Some people still don’t get it. You simply have to make adequate arrangements for people with disabilities to get into your facility, use the restroom, reach the counter, drink out of a water fountain, access a raised incline, etc. And you have to allow their service dogs – something that has really been in the news lately. If you don’t make these adequate arrangements expect a visit from a lawyer citing the Americans with Disabilities Act in a lawsuit. They are most likely representing a customer that you have, in one way or another, wronged.
It’s a Beautiful Day for a Dip in the Pool…
… Unless of course there is no pool lift and you are disabled to the point of needing one to enter and exit the hotel/motel pool. The law enforcing the installation of pool lifts is one that is relatively new to the books. January of last year saw its induction into regulation. The hospitality industry is definitely going to take a hit financially because these lifts are pricey little endeavors. That said however, the hospitality industry should be used to having to abide by ADA rules and regulations for some time now. An article appearing on the Internet cited eight hotel/motels with lawsuits pending against them as a result of noncompliance with this regulation.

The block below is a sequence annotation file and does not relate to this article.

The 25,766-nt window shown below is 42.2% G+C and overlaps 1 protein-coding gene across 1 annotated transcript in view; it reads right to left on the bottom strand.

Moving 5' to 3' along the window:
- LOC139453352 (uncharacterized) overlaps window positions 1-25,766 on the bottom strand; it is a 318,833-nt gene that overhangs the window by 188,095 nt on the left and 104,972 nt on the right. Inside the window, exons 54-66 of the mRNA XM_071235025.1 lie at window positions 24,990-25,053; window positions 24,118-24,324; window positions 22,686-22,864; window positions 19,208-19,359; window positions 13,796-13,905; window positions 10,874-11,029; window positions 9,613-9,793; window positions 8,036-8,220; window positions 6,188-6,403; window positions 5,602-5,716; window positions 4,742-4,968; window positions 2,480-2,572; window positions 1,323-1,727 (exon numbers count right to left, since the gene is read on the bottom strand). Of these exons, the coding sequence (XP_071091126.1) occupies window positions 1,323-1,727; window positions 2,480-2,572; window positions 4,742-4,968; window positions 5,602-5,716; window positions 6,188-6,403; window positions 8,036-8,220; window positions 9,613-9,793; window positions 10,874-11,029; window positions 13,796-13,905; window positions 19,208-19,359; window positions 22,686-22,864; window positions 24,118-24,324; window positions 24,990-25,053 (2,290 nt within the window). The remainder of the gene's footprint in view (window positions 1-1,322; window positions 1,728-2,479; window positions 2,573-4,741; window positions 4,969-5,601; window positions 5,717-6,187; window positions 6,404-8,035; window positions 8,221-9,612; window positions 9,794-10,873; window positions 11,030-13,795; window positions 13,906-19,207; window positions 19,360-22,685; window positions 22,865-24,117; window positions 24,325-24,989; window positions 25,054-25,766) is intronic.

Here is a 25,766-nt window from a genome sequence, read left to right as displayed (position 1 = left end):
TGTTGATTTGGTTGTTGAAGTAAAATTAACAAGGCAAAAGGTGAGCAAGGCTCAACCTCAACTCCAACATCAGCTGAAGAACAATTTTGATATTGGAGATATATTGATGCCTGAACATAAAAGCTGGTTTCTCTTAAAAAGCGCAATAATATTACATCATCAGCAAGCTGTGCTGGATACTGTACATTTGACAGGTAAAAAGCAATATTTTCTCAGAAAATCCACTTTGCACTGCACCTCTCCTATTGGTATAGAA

Everything’s Bigger in Texas – Including ADA Lawsuits
Apparently Texas takes their claim of everything being bigger very seriously. Back in 2008, the ADA lawsuits in Texas numbered a simple 122. An online article states that this year’s total has reached 281 and shows no signs of declining. Of course this is right on track since nationwide, 2008 saw over 2888 lawsuits and last year just over 5000. Whether or not all were justified remains to be seen.
As with most things, the filing of lawsuits citing the Americans with Disabilities Act has been taken to extreme limits. Frivolous lawsuits are not confined to people without disabilities. On the contrary, any number of unnecessary lawsuits have seen the inside of a courtroom on many occasions citing the ADA as their basis. When in doubt, consult a legal representative.